A snake-handling preacher—cast out on the highway—finds faith in a junkyard. A hitchhiker feasts on roadkill with a hobo on the Great Plains and discovers the Cosmos. A Mexican-American Border Patrol officer arrests a mojado—a wetback—who asks him a question that makes him confront his own history. An artist whose paintings are rendered colorless by her abusive husband commits an act of vengeance and deliverance. A soldier returns from Iraq and meditates on the fate of the tumbler pigeon he left at home. Brief Eulogies are stories about communities–people finding ways to survive their histories, addictions, fears–seeking a better place. A collection that reminds us how our lives can change in an instant, usually when we’re not looking.“It doesn’t matter if it’s a dirt road or a highway, those roads ache with unfinished business. I knew I was in the hands of a masterful storyteller in this…truly accomplished collection,” says Lev Raphael, Author of Dancing on Tisha B’Av and Finalist Judge, Leapfrog Press.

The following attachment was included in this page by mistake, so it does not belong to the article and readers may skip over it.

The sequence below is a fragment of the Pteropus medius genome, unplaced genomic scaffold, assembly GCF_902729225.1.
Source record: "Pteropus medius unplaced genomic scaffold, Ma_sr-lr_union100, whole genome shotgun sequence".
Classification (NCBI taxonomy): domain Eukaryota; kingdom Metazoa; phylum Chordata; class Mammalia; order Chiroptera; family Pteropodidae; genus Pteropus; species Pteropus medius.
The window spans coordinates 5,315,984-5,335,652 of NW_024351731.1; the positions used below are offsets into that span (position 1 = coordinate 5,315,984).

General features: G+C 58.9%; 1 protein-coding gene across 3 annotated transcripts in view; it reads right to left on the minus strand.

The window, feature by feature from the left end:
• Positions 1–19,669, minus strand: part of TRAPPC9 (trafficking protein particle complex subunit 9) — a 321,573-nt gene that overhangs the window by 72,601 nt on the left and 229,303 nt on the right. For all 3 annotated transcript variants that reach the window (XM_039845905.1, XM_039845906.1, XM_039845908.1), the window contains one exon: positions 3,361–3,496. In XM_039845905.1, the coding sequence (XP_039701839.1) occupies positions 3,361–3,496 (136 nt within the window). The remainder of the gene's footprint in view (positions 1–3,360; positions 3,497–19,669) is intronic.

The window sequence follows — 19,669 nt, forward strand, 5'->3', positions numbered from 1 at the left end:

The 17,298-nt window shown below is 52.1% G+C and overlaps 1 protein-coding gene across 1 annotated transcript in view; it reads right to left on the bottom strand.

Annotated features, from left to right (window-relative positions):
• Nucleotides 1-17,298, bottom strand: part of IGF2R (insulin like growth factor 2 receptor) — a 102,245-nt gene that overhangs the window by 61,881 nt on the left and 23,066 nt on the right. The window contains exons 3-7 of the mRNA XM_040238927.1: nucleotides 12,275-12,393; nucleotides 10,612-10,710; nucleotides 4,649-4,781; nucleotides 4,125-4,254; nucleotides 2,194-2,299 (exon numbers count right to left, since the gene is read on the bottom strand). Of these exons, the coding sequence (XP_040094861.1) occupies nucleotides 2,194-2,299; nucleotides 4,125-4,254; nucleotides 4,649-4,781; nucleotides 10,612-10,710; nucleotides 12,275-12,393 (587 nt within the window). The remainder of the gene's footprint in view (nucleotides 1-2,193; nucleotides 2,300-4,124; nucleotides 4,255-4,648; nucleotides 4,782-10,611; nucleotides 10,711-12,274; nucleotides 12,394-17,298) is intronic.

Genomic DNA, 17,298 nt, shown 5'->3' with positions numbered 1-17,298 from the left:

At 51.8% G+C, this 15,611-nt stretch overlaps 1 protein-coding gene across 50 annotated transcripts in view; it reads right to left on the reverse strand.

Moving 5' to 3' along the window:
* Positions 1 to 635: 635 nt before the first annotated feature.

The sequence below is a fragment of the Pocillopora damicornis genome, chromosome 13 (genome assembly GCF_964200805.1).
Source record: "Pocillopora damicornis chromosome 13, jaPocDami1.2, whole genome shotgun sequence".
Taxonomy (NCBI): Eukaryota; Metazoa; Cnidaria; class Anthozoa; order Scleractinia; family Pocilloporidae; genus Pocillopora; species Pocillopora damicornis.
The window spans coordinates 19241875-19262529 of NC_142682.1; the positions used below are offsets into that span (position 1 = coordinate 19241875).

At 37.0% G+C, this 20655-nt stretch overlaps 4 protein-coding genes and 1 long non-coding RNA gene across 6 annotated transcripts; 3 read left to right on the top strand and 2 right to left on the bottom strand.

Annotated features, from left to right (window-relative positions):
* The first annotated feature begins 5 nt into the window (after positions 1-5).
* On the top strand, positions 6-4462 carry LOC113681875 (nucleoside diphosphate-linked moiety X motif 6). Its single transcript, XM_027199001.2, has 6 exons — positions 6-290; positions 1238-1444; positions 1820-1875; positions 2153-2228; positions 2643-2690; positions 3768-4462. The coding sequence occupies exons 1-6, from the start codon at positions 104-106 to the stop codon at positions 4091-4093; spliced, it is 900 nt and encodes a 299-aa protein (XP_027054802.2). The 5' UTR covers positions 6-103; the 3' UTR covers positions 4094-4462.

Lyons is the Director of the Philadelphia Storytelling Project (PSP), where he uses digital storytelling in his work with teens and the immigrant community. In his most recent work with PSP, Project HOME, he produced a series of audio stories on homeless veterans, collaborating with photographer Harvey Finkle. Lyons` past literary work includes writing, translating and co-editingEspejos y Ventanas / Mirrors and Windows, Oral Histories of Mexican Farmworkers and Their Families,published in English and Spanish. With twenty–five years of experience working in the Latino community as a health worker and community organizer, he was the director of the Farmworkers Health and Safety Institute. With a passion for community and storytelling, Lyons additionally serves as the editor of Open Borders, the Wild River Review series of immigrant stories.